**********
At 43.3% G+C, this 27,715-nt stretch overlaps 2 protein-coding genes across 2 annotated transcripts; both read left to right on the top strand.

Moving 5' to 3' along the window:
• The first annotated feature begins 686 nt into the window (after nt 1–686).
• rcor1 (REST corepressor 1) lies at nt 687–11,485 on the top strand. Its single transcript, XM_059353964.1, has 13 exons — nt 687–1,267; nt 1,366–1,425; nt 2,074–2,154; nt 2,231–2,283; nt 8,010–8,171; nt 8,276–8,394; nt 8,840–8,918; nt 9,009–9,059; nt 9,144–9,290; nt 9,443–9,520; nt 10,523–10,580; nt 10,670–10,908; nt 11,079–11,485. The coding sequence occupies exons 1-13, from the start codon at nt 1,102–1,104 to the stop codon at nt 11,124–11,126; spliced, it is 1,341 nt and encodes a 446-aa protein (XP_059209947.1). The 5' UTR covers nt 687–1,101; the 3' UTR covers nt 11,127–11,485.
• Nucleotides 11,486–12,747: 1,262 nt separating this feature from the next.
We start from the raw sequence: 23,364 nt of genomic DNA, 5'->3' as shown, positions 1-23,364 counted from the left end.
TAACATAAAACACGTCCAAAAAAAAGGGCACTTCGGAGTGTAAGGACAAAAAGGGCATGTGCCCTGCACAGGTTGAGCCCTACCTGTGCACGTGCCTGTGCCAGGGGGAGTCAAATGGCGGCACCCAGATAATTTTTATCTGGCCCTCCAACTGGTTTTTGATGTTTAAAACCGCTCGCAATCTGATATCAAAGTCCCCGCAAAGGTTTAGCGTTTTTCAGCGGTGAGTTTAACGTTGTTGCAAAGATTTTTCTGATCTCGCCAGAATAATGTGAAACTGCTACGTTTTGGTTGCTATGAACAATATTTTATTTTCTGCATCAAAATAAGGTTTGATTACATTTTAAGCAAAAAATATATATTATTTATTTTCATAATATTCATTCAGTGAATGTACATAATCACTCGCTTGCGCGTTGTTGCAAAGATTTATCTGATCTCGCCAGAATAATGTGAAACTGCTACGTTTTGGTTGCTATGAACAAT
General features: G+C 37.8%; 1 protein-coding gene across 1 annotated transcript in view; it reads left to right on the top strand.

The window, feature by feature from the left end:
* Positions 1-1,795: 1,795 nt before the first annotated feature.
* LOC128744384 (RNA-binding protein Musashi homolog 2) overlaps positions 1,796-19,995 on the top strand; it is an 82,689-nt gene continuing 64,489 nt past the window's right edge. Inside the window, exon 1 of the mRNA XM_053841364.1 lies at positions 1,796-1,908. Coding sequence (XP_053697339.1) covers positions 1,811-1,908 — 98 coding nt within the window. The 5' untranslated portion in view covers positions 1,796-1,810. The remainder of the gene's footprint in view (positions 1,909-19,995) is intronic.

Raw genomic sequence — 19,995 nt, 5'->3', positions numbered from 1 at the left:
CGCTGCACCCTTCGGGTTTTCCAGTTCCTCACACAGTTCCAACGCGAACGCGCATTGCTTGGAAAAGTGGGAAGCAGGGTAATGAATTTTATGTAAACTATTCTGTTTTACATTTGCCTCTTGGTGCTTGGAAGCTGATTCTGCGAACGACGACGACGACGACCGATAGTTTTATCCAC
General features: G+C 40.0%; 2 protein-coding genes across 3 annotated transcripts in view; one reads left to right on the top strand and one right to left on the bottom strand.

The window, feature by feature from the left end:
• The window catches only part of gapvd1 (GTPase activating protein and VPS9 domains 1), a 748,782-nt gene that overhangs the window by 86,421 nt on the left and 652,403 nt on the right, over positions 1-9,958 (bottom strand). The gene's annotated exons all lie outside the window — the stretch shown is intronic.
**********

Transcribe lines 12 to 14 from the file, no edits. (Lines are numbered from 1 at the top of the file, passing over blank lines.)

Raw genomic sequence — 19,995 nt, 5'->3', positions numbered from 1 at the left:
CGCTGCACCCTTCGGGTTTTCCAGTTCCTCACACAGTTCCAACGCGAACGCGCATTGCTTGGAAAAGTGGGAAGCAGGGTAATGAATTTTATGTAAACTATTCTGTTTTACATTTGCCTCTTGGTGCTTGGAAGCTGATTCTGCGAACGACGACGACGACGACCGATAGTTTTATCCAC
General features: G+C 40.0%; 2 protein-coding genes across 3 annotated transcripts in view; one reads left to right on the top strand and one right to left on the bottom strand.